Investigating calving dynamics through the development of a new 3D full-Stokes calving model and its application at Jakobshavn Isbrae, West Greenland
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A new calving algorithm was developed in the finite element model Elmer/Ice that allows unrestricted calving and terminus advance in 3D. The algorithm used the meshing software Mmg to implement anisotropic remeshing and allow for adaptive meshing at each timestep. The development of the algorithm along with the implementation of the crevasse depth calving law produced a new full-Stokes calving model in Elmer/Ice that is laid out in detail in Chapter 4. The new model is shown to be robust and capable of simulating calving across an array of complex geometries. Using a synthetic geometry, the model is applied in Chapter 5 to test a comprehensive list of variables that affect calving dynamics. The simulations show that calving dynamics are predominately altered by fjord or bed geometry, but other factors such as lateral friction or temperature can also alter the simulated calving. Other non-physical model parameters such as mesh resolution or timestep are also shown to have a large impact on modelled calving. Finally, in Chapter 6, the calving model is applied at Jakobshavn Isbrae (Sermeq Kujalleq), Greenland’s largest glacier. This is the first time that the calving dynamics at Jakobshavn Isbrae have been modelled in 3D. This has been a challenge previously due to the large outlet glacier’s dynamic nature. The model is shown to be robust and capable of simulating the calving, but the prediction of calving is underestimated. The crevasse penetration requirement of the crevasse depth calving law needed to be optimised in order for simulations to match observations of advance and retreat, with the optimal crevasse penetration requirement being 94.5\%. Ice-melange back stress was key to winter readvancement and essential for the model to match observations. However, the ultimate position of the terminus was determined by the geometry at the glacier bed. Importantly, this showed a large step forward in modelling capabilities, where unrestricted 3D calving was modelled at a large dynamic tidewater glacier in a continuum. This work is vital to improving our understanding of calving dynamics at tidewater glaciers and therefore enabling calving to be better constrained in future climate projections.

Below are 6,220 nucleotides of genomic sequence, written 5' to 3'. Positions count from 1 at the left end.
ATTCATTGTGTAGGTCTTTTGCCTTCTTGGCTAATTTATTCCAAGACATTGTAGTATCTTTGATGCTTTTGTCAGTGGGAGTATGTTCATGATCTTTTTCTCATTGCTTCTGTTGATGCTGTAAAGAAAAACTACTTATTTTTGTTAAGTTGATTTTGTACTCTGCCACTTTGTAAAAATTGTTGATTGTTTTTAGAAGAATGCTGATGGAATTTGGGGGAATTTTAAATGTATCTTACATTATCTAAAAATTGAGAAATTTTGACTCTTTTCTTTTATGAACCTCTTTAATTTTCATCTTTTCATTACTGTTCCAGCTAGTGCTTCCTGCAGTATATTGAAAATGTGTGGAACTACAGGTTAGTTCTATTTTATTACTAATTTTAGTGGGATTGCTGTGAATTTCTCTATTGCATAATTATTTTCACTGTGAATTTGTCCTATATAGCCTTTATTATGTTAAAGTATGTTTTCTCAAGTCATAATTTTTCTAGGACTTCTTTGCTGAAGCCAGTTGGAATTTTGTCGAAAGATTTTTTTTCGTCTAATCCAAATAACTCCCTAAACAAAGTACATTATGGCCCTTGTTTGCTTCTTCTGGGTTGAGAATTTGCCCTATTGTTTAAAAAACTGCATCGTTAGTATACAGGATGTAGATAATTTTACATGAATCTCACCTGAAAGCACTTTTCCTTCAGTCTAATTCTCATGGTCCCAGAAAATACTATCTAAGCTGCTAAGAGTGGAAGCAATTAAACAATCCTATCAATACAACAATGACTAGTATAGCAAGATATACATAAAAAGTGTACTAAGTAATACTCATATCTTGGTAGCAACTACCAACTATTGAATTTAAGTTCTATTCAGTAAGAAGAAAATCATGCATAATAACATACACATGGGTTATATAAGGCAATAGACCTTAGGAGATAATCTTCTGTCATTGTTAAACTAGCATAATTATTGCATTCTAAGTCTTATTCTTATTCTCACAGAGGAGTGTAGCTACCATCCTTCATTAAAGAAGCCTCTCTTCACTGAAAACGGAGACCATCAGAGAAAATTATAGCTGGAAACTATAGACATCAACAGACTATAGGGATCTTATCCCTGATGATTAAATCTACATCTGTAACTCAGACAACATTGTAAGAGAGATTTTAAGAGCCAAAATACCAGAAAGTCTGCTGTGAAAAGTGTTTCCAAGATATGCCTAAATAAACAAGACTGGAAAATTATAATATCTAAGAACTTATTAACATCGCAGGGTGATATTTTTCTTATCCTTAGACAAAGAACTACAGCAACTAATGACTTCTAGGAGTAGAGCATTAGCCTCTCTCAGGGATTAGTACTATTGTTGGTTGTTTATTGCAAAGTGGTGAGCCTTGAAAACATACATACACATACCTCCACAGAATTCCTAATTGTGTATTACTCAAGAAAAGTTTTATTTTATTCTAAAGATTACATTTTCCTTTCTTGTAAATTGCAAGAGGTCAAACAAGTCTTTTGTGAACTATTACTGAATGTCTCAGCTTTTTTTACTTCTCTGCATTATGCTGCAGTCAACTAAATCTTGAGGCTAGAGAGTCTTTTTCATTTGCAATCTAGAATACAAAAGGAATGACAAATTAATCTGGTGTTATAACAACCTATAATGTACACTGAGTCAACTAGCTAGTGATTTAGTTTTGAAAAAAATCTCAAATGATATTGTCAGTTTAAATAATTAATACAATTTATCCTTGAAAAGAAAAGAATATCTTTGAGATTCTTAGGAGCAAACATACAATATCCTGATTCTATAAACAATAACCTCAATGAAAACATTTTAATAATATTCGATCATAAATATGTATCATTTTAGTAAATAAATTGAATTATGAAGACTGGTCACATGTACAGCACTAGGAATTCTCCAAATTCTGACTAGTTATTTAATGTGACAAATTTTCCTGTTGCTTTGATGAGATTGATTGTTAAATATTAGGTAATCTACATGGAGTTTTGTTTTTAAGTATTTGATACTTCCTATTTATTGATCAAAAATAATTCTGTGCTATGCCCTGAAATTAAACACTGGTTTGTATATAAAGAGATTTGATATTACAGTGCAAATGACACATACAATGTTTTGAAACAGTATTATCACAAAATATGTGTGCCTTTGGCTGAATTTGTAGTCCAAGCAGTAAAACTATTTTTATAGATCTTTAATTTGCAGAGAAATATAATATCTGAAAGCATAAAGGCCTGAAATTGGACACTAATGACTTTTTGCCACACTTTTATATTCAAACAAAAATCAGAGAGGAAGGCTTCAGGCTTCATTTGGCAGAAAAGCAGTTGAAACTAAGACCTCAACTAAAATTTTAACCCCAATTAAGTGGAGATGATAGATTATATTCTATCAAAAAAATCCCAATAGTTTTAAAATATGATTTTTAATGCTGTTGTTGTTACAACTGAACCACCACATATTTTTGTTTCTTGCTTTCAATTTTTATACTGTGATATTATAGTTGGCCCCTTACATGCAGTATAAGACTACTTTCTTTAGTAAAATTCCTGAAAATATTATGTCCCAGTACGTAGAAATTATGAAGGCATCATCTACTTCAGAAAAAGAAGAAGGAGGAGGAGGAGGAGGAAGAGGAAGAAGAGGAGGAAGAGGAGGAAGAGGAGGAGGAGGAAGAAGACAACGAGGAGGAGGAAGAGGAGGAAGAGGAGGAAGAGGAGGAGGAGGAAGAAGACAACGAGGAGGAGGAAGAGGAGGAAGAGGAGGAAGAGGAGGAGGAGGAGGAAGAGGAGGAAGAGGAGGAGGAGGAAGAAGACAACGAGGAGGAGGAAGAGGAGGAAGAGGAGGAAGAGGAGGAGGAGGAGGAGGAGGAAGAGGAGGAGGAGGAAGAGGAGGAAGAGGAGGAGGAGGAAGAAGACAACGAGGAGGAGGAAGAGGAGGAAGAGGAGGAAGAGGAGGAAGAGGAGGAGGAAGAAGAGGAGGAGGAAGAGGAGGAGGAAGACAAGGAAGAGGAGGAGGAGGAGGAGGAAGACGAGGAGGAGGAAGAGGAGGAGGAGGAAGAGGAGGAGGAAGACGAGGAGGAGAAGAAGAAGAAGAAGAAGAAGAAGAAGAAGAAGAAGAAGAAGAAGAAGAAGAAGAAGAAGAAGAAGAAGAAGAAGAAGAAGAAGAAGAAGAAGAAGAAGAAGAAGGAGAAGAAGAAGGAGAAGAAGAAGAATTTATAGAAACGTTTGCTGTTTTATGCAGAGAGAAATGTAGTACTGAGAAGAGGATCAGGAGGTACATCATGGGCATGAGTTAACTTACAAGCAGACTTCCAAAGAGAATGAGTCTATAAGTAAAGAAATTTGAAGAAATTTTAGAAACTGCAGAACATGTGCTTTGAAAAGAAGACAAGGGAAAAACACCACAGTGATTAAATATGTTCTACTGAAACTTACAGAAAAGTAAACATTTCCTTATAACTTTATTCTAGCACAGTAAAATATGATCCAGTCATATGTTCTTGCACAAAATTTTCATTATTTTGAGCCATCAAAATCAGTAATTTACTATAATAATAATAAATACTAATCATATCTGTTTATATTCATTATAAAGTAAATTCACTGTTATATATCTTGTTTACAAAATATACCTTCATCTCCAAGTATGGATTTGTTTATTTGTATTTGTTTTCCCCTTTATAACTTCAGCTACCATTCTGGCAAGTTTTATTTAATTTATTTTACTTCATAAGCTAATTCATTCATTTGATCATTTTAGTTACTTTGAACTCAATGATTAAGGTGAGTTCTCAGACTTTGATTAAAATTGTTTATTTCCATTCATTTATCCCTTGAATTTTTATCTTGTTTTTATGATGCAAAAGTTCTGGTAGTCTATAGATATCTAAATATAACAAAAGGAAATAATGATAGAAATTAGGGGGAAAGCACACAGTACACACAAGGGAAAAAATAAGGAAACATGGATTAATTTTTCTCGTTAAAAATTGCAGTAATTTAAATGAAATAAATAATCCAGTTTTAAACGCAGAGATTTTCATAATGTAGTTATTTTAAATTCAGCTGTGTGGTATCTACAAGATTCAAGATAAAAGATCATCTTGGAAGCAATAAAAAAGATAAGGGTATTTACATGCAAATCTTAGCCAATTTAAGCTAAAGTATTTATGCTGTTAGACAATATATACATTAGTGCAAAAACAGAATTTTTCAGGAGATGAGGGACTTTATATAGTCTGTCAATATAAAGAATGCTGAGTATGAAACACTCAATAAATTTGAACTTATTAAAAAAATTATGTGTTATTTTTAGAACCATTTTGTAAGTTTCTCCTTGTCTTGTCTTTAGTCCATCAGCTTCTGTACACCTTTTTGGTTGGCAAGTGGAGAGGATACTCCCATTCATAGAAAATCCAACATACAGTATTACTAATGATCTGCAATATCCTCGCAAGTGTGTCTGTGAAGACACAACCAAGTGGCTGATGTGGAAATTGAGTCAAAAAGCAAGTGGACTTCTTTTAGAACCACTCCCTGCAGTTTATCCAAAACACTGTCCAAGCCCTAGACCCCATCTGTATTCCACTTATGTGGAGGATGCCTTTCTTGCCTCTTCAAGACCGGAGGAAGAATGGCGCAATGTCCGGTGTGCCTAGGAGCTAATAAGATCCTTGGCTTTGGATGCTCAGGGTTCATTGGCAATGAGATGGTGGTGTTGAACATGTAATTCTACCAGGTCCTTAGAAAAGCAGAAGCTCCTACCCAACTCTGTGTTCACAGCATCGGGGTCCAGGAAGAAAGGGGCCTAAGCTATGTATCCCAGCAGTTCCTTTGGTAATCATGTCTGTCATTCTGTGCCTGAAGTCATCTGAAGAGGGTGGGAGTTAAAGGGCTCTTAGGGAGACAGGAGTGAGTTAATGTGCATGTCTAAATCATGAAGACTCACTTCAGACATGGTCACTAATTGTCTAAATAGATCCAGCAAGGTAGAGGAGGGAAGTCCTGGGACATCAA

Thesis, PhD Doctor of Philosophy
Embargo Date: 2026-09-04
Embargo Reason: Thesis restricted in accordance with University regulations. Restricted until 4th September 2026
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